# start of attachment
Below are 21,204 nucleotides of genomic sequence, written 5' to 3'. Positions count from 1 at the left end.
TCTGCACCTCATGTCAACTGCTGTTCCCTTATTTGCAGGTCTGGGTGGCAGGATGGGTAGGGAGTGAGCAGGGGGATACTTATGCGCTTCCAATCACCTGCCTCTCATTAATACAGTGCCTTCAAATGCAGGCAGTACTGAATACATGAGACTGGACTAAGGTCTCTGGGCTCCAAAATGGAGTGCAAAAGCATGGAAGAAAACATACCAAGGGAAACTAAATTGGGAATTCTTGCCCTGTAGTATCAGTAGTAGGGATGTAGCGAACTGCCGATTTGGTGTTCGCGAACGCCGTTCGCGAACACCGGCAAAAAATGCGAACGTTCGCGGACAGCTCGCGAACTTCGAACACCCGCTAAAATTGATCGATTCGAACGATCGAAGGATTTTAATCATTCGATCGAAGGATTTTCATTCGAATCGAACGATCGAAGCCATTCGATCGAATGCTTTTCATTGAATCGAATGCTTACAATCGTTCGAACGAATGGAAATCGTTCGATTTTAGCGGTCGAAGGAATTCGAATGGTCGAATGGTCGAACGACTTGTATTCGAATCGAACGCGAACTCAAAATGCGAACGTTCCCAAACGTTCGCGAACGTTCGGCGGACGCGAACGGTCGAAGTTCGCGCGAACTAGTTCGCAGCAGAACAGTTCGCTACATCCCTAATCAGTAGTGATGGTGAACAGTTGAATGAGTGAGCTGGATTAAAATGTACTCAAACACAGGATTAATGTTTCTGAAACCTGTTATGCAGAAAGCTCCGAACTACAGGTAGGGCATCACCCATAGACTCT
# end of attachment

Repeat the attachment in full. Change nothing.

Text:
Below are 21,204 nucleotides of genomic sequence, written 5' to 3'. Positions count from 1 at the left end.
TCTGCACCTCATGTCAACTGCTGTTCCCTTATTTGCAGGTCTGGGTGGCAGGATGGGTAGGGAGTGAGCAGGGGGATACTTATGCGCTTCCAATCACCTGCCTCTCATTAATACAGTGCCTTCAAATGCAGGCAGTACTGAATACATGAGACTGGACTAAGGTCTCTGGGCTCCAAAATGGAGTGCAAAAGCATGGAAGAAAACATACCAAGGGAAACTAAATTGGGAATTCTTGCCCTGTAGTATCAGTAGTAGGGATGTAGCGAACTGCCGATTTGGTGTTCGCGAACGCCGTTCGCGAACACCGGCAAAAAATGCGAACGTTCGCGGACAGCTCGCGAACTTCGAACACCCGCTAAAATTGATCGATTCGAACGATCGAAGGATTTTAATCATTCGATCGAAGGATTTTCATTCGAATCGAACGATCGAAGCCATTCGATCGAATGCTTTTCATTGAATCGAATGCTTACAATCGTTCGAACGAATGGAAATCGTTCGATTTTAGCGGTCGAAGGAATTCGAATGGTCGAATGGTCGAACGACTTGTATTCGAATCGAACGCGAACTCAAAATGCGAACGTTCCCAAACGTTCGCGAACGTTCGGCGGACGCGAACGGTCGAAGTTCGCGCGAACTAGTTCGCAGCAGAACAGTTCGCTACATCCCTAATCAGTAGTGATGGTGAACAGTTGAATGAGTGAGCTGGATTAAAATGTACTCAAACACAGGATTAATGTTTCTGAAACCTGTTATGCAGAAAGCTCCGAACTACAGGTAGGGCATCACCCATAGACTCT